Friday, December 09, 2005

Music Videos - the new frontier?!?

The music video industry is in a downturn in 2005. The amount of major label videos being made is staying relatively level for the last few years. The "down" part comes from the budgets. They are way down.

Lower budgets mean less ability for the directors to create their vision, or waste the record company's money on pointless effects and explosions - depending on how you see it. Lower budgets also mean less profits for music video production companies, producers, directors and the like. Many production companies have gone under - leaving a few at the top of the marketplace and dozens of mini-shops with just one or two directors that might make three videos in a "big" year.

For a while, there has been talk that the music video industry is going to die. I don't believe this to be true. Things are changing, but labels will always want to promote their artists and videos are here to stay.

There are suddenly many new places to watch videos and that has led some people to declare that videos are "back". Rolling Stone Magazine even wrote a piece on this:
For the first time since MTV went on the air in 1981, videos are no longer free promotional tools for CDs -- they're the product. Twenty days after iTunes made music videos and television shows available on October 12th, Apple had sold 1 million downloads (top sellers included the Black Eyed Peas' "My Humps" and Kanye West's "Gold Digger"). "[iTunes] is hopefully going to prove that there's such a demand for video that people will pay for it," says music video director, Dave Meyers.
I'm not convinced that the industry is "back," at least not back to where it was in the late 1990s. Things never go back, they just change as they move forward. Kids watch videos on the internet and now are even paying iTunes or their cell phone provider to download them. How will that affect the budgets and numbers of videos made? Well, I'm not scheduling the parade just yet.

Labels may be able to sell a few thousand copies of a Hawthorne Heights clip over the internet and people will certainly try and watch them for free on places like Launch, AOL and MTV as much as they can. I don't believe that this is going to prompt a renaissance with labels pouring money into production. As previously discussed, individual videos are now spread out to so many outlets, they don't reach enough people to justify spending half a million dollars to produce. Music videos will definitely get made, but I believe they will start to look more like cool little home movie/art projects for bands/artists rather than the splashy visual extravanganzas of the glory days.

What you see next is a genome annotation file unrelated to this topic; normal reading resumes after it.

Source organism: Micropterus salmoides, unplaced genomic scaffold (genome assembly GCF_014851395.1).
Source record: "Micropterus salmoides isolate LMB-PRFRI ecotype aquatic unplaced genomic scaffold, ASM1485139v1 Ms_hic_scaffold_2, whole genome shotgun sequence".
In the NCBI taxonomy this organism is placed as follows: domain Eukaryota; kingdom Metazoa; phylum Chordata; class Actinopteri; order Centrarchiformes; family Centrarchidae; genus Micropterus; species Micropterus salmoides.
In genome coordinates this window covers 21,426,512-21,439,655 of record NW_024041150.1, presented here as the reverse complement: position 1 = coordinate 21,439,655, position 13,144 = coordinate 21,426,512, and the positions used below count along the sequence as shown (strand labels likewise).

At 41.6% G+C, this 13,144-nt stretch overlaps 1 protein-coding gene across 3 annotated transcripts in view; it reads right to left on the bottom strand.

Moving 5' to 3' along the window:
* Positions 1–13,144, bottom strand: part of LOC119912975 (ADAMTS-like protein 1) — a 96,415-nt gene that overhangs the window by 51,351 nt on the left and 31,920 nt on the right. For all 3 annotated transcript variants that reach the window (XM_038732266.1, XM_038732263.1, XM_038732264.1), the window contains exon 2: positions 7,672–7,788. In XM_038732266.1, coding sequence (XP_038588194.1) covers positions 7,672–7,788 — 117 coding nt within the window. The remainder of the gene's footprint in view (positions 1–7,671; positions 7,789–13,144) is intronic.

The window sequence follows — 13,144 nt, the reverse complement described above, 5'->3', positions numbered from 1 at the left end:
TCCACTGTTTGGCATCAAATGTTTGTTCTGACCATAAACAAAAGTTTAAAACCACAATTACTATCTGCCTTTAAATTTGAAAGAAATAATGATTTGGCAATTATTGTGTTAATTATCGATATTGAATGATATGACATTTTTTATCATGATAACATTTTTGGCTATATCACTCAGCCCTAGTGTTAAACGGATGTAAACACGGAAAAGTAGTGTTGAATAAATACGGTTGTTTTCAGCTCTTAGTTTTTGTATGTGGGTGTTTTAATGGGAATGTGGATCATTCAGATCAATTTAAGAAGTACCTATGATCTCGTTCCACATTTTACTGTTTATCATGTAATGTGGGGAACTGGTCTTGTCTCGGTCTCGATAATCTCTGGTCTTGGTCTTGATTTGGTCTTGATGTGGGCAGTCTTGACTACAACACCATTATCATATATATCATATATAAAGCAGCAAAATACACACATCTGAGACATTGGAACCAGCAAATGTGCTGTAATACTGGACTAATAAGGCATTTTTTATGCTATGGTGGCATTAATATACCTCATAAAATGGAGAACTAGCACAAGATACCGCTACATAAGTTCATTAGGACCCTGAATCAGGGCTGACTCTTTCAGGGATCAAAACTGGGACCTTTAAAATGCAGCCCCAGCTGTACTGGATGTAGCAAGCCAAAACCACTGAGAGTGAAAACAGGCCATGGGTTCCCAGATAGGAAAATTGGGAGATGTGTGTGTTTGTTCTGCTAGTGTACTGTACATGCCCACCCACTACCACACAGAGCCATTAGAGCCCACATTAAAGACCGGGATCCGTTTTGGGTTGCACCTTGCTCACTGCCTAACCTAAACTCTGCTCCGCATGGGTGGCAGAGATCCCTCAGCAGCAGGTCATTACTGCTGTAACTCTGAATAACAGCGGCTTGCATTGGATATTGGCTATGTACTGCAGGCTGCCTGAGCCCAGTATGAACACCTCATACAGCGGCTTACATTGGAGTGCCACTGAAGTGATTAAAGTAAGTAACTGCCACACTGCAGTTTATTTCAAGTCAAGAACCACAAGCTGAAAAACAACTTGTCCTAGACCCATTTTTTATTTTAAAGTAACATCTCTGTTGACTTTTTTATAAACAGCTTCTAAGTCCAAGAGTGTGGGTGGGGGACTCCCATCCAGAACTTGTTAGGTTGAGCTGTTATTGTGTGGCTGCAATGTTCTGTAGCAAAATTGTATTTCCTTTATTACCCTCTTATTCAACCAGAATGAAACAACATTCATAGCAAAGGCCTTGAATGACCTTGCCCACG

Universal started the trend of charging a fee for websites that let people watch videos and this is the first of many steps in the label's efforts to take back control of the marketing tool (videos) that they are paying to produce, and had been distributing for free. If labels make money off videos, will they pay director's residuals like TV and film people get? If labels make enough off a popular video, will that prompt them to make more videos, or spend more money on the clips on that artist's next single? My guess is that additional money the labels bring in will largely stay in record company pockets. That is what record labels are best at. Ask Chuck Berry or any of the old Motown artists.


Thursday, December 08, 2005

Our first visit from the Mystery Artist

The photo here will represent our Mystery Artist - but rest assured the person in this story was not Elvis. Today, MA is a male - but next time it could be a female or even a group. Like the Hero With a Thousand Faces, MA is everywhere.

Back in the late 90s we were working on a concept for a video starring a big-time rapper who was also doing a lot of acting. This was one of the times where the artist had specific wants and the label said we were to help him conceptualize it however he wanted. Anyway, MA wanted the video to be about his journey home from LA to his native NYC to see his wife.

In and of itself this was not necessarily a bad idea,in my opinion, the song was relatively romantic so it seemed to fit. The deal was that MA wanted the journey to be about how he returned home with his car - a high-end Mercedes S600. Okay, you might be thinking, a cross country driving video, right?

No. MA wanted his precious car to be transported by every way other than driving. The video was supposed to star out with the Benzo in the back of a truck, which breaks down and then car ends up inside a freight train car and then is on a boat across the water into NYC where, then and only then, he drives it off the boat to go see his wife.

Okay, that seems a bit elaborate, but MA is paying after all. No one at the label wanted us to talk budgetary concerns with MA so as he would not be offended. We went ahead with this concept - writing the treatment and working out a budget with a multiple day shoot all across the country, renting an S600 and the details of shooting on a moving train, etc. The job has not been awarded yet, and no one has received any money, we are just working on this to see how much it would cost. But the whole time, no one can question the all-mighty MA about the possible expense of the idea so we keep going forward.